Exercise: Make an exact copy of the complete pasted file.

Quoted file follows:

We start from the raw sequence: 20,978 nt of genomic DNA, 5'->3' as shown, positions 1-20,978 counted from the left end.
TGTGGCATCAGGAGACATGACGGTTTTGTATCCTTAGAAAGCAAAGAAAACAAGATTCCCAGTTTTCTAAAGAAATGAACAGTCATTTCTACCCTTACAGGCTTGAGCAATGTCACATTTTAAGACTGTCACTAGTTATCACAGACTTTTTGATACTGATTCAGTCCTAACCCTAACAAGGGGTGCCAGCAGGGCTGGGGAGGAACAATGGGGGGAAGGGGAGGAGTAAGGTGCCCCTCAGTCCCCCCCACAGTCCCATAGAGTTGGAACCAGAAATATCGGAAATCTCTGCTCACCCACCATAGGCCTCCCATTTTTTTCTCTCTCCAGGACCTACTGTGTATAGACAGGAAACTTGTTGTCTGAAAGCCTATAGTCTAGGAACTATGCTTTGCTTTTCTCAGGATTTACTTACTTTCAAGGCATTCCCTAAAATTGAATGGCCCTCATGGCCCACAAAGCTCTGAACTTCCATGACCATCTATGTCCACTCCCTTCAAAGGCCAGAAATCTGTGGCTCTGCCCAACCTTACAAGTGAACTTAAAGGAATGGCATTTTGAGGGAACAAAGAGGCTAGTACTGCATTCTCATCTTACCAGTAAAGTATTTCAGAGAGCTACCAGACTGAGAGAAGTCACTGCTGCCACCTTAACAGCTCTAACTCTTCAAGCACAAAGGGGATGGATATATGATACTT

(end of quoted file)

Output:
We start from the raw sequence: 20,978 nt of genomic DNA, 5'->3' as shown, positions 1-20,978 counted from the left end.
TGTGGCATCAGGAGACATGACGGTTTTGTATCCTTAGAAAGCAAAGAAAACAAGATTCCCAGTTTTCTAAAGAAATGAACAGTCATTTCTACCCTTACAGGCTTGAGCAATGTCACATTTTAAGACTGTCACTAGTTATCACAGACTTTTTGATACTGATTCAGTCCTAACCCTAACAAGGGGTGCCAGCAGGGCTGGGGAGGAACAATGGGGGGAAGGGGAGGAGTAAGGTGCCCCTCAGTCCCCCCCACAGTCCCATAGAGTTGGAACCAGAAATATCGGAAATCTCTGCTCACCCACCATAGGCCTCCCATTTTTTTCTCTCTCCAGGACCTACTGTGTATAGACAGGAAACTTGTTGTCTGAAAGCCTATAGTCTAGGAACTATGCTTTGCTTTTCTCAGGATTTACTTACTTTCAAGGCATTCCCTAAAATTGAATGGCCCTCATGGCCCACAAAGCTCTGAACTTCCATGACCATCTATGTCCACTCCCTTCAAAGGCCAGAAATCTGTGGCTCTGCCCAACCTTACAAGTGAACTTAAAGGAATGGCATTTTGAGGGAACAAAGAGGCTAGTACTGCATTCTCATCTTACCAGTAAAGTATTTCAGAGAGCTACCAGACTGAGAGAAGTCACTGCTGCCACCTTAACAGCTCTAACTCTTCAAGCACAAAGGGGATGGATATATGATACTT